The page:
Tony Sturgeon, my teaching partner for the past 14 years, introduced me to the Collegiate Learning Assessment.  First off an unpaid political diatribe.  Our country’s education system has become indifferent to what really should matter to our schools…creating students that are capable of creating jobs through four positive traits: (1) the ability to work with others, (2) creative problem solving, (3) the ability to write with thought and purpose, and (4) the ability to be responsible for a deadline. 

I am merging the CLA model found at with a SPICE unit about hunger in Africa.  The CLA model requires that the students make an informed argument based on sources of information given to the student, but more importantly, the students own thinking ability.  This is something like a DBQ, but it is cleaner process that better balances the information with the thinking.  An example of the requirement is fournd at  The grading rubric focuses heavily on evidence evaluation, synthesis of evidence, drawing conclusions and the argument itself.  Of course, this is so Bloom.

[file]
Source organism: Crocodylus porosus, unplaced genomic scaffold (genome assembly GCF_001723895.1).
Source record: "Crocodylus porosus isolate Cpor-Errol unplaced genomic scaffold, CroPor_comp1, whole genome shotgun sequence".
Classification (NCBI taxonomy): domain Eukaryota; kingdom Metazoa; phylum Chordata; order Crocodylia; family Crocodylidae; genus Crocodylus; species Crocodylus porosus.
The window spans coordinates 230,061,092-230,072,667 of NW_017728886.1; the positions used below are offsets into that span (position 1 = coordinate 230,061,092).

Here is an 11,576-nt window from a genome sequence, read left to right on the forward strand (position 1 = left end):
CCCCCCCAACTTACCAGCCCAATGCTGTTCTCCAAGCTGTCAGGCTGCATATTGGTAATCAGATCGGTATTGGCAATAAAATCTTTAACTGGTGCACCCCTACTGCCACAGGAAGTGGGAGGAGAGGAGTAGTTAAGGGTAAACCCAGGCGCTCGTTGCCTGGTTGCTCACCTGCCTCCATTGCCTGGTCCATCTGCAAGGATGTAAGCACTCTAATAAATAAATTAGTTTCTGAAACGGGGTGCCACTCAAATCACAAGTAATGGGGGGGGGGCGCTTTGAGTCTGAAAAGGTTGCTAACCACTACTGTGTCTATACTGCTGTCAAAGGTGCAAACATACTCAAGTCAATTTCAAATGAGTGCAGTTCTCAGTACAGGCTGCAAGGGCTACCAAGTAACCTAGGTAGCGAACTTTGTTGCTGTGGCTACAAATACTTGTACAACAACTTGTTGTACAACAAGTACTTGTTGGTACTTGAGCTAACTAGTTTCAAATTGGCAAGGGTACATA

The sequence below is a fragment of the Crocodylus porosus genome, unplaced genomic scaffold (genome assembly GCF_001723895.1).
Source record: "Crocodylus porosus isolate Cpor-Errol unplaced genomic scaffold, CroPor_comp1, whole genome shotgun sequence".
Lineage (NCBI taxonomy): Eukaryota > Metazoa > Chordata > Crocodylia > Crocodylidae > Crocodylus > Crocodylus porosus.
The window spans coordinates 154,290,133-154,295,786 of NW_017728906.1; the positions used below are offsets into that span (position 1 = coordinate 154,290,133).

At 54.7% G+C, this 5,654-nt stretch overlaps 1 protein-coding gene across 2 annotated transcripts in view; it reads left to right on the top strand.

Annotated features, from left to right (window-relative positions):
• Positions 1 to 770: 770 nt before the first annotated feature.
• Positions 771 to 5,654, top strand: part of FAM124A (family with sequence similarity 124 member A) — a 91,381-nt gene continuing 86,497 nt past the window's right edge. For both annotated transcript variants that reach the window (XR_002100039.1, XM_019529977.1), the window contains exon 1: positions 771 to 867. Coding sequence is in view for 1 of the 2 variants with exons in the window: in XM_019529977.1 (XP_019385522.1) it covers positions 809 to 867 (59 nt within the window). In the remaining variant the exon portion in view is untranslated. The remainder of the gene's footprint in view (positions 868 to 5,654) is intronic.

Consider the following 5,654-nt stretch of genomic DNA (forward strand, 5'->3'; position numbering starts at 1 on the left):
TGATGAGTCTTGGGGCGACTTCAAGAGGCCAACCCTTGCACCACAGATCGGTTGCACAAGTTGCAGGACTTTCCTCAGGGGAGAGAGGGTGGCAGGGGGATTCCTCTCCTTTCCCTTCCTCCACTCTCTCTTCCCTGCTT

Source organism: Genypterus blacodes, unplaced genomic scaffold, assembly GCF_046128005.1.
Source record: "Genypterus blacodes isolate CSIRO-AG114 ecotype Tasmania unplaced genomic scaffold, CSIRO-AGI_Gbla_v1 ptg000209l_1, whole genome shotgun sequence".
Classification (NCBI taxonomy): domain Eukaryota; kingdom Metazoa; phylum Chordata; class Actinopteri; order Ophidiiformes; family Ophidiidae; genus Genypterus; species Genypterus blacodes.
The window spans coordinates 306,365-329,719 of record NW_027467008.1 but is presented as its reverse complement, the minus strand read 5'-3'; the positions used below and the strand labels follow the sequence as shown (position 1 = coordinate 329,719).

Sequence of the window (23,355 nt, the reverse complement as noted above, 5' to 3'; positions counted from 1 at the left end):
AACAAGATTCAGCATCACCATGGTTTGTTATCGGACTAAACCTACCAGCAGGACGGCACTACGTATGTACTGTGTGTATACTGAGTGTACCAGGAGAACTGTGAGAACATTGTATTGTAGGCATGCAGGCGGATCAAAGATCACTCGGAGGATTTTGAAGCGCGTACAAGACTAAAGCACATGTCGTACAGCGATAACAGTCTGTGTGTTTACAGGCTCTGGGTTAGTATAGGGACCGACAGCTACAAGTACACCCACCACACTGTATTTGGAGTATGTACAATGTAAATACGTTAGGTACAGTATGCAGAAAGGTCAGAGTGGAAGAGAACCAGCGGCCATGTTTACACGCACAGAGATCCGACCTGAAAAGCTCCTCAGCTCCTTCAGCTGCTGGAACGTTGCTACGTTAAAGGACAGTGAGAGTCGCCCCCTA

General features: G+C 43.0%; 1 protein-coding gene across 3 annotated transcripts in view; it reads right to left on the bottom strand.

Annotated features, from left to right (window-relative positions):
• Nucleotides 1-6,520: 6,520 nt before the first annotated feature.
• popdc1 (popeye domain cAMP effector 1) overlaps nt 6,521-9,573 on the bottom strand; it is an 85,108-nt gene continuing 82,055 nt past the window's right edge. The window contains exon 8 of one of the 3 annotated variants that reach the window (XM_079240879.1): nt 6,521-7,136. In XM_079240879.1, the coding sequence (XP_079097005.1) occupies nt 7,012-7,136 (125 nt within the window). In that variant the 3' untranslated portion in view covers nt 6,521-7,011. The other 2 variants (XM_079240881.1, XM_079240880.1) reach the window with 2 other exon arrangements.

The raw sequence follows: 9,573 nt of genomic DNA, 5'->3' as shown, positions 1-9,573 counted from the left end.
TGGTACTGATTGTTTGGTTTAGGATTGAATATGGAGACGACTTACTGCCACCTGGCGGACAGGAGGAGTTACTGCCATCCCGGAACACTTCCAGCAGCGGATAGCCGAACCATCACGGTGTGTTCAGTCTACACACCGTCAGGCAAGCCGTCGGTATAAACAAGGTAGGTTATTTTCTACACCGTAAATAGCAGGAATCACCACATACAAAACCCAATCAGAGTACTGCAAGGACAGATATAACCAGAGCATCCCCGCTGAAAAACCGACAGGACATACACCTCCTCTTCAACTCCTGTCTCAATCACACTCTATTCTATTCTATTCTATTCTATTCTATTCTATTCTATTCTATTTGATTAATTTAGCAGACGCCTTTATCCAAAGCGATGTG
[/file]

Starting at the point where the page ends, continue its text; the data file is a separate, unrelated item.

The part that makes me like this is the dedication to thinking and problem solving.  I know my prompt will be geared around solving the problem of hunger in Africa based on an analysis on the disconnect between Africa’s resources (plentiful) and poverty (rampant).  One key is to offer a way for the students to extend the process through involvement; of course, trying to develop an involvement process that is not just collecting money. 

This process will be part of my first nine weeks Social Studies Workshop and will be expanded to include geography skills.